Book 4, Chapter 1 Summary
The narrator states that this chapter concerns some of the beliefs of the characters involved in this story in order to help readers better understand why the characters act the ways they do. It focuses on the Tullivers and the Dodsons (Mrs. Tulliver’s side of the family).
Readers might find the lives of the Tullivers and Dodsons oppressive, with their lack of romantic visions and “self-renouncing faith.” They seem unmoved by wild, uncontrollable passions; their lives are devoid of any of the “poetry” of peasant life. Instead, these families are ruled by conventional habits and proud respectability. The little religion that guides their lives is not much above the “pagan.” They believe what their parents believed without questioning any of it. Readers might conclude that they could not live among these people, with their lack of things beautiful and great. These are “dull men and women” who are out of touch with the world in which they live. Readers must feel this narrowness, the narrator claims, to understand Tom and Maggie. Then the narrator further explains the families’ biases.
These are people who will claim they are religious, but their religion is simple and consists of praising whatever is customary. For example, they believe it is necessary to exercise some of the sacraments, such as baptism, so one can be buried in the church cemetery when they die. However, it is equally necessary to have the proper pall-bearers at one’s funeral as well as a well-cured ham at the funeral dinner. These types of considerations are at the same level of importance as obeying one’s parents, being thrifty, thoroughly scouring one’s copper pans, and preferring things that are homemade over things that are manufactured and sold in stores.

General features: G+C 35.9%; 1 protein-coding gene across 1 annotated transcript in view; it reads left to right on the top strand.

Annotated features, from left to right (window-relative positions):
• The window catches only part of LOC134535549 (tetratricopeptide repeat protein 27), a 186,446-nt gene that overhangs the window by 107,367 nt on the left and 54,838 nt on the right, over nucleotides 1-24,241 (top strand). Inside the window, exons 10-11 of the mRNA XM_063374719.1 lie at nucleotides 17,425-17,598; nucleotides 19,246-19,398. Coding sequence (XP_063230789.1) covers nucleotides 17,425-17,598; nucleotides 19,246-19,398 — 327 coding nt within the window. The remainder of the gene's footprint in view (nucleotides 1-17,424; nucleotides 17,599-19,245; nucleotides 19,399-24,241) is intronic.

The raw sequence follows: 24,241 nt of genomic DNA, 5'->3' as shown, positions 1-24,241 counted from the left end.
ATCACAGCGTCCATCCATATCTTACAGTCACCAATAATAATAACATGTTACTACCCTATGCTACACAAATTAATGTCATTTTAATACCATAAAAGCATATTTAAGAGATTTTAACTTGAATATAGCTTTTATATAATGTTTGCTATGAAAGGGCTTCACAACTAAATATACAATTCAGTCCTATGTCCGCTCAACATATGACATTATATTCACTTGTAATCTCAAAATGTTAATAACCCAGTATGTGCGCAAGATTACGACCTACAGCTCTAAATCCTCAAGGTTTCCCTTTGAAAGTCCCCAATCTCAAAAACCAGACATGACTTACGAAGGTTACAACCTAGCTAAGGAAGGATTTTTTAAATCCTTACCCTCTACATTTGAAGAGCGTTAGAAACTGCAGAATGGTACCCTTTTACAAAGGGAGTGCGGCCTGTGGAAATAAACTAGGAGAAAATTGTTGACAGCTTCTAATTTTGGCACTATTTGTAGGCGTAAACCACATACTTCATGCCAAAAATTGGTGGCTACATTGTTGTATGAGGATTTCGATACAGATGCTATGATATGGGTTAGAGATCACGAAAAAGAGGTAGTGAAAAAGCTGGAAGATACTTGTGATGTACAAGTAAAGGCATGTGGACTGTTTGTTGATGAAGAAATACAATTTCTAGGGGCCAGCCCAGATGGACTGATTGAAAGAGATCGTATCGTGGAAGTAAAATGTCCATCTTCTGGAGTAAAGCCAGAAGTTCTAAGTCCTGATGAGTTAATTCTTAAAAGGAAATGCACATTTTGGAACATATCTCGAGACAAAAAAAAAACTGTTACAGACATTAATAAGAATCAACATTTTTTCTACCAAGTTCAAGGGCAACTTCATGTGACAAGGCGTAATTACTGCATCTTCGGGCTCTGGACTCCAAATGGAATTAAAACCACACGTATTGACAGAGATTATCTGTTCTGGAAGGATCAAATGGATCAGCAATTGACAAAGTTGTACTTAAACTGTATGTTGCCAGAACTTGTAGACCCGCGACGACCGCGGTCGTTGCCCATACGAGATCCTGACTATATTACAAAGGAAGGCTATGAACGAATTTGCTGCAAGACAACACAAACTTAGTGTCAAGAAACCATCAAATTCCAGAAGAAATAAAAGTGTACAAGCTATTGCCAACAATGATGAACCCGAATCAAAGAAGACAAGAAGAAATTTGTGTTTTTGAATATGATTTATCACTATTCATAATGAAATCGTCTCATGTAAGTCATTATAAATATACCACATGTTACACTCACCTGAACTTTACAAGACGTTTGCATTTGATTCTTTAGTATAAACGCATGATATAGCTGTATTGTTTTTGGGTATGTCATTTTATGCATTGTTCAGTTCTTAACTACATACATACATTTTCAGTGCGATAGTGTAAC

In a slightly different realm, the Dodson motto is to be honest and rich. In death, one is supposed to have a will that proves him to be richer than anyone had guessed. The family code is for adults to severely correct any child who strays from the family’s traditions and rules, but this punishment should never go to the point of excluding any kin from the will. The Dodsons were most disturbed if anyone proved themselves a discredit to their family name. But they would never punish any kin so severely that their relatives went hungry. They might, however, under certain conditions, provide them with food that is not very appealing to the palate.
The Tullivers have similar beliefs to the Dodsons, but they are tempered with elements of “generous imprudence” and “hot-tempered rashness.” This might explain Mr. Tulliver’s cursing someone and recording it in his family Bible. Tulliver believes in the church and respects his minister. However, he separates the things he learns from the church and those he gathers from plain common sense. No one can tell Tulliver what is entailed in claiming what is common sense, so Tulliver finds no clash between his church beliefs and those based on his common sense.